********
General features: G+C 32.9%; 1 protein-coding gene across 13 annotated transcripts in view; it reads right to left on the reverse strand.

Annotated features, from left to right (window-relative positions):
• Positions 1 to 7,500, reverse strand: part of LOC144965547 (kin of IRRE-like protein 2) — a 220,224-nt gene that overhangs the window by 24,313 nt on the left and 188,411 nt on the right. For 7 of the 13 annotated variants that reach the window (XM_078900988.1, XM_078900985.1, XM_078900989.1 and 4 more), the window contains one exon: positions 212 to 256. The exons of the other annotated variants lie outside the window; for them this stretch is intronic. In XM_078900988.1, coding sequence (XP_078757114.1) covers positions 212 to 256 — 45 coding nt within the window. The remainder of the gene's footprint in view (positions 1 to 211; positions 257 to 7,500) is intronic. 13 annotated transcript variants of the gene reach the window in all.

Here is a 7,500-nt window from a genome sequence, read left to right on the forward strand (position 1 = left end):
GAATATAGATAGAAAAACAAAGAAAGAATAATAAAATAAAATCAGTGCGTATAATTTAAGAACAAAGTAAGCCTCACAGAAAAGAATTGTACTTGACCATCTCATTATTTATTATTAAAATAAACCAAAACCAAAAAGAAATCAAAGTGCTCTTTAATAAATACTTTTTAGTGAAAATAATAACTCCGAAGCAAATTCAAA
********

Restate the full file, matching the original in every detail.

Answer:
General features: G+C 32.9%; 1 protein-coding gene across 13 annotated transcripts in view; it reads right to left on the reverse strand.

Annotated features, from left to right (window-relative positions):
• Positions 1 to 7,500, reverse strand: part of LOC144965547 (kin of IRRE-like protein 2) — a 220,224-nt gene that overhangs the window by 24,313 nt on the left and 188,411 nt on the right. For 7 of the 13 annotated variants that reach the window (XM_078900988.1, XM_078900985.1, XM_078900989.1 and 4 more), the window contains one exon: positions 212 to 256. The exons of the other annotated variants lie outside the window; for them this stretch is intronic. In XM_078900988.1, coding sequence (XP_078757114.1) covers positions 212 to 256 — 45 coding nt within the window. The remainder of the gene's footprint in view (positions 1 to 211; positions 257 to 7,500) is intronic. 13 annotated transcript variants of the gene reach the window in all.

Here is a 7,500-nt window from a genome sequence, read left to right on the forward strand (position 1 = left end):
GAATATAGATAGAAAAACAAAGAAAGAATAATAAAATAAAATCAGTGCGTATAATTTAAGAACAAAGTAAGCCTCACAGAAAAGAATTGTACTTGACCATCTCATTATTTATTATTAAAATAAACCAAAACCAAAAAGAAATCAAAGTGCTCTTTAATAAATACTTTTTAGTGAAAATAATAACTCCGAAGCAAATTCAAA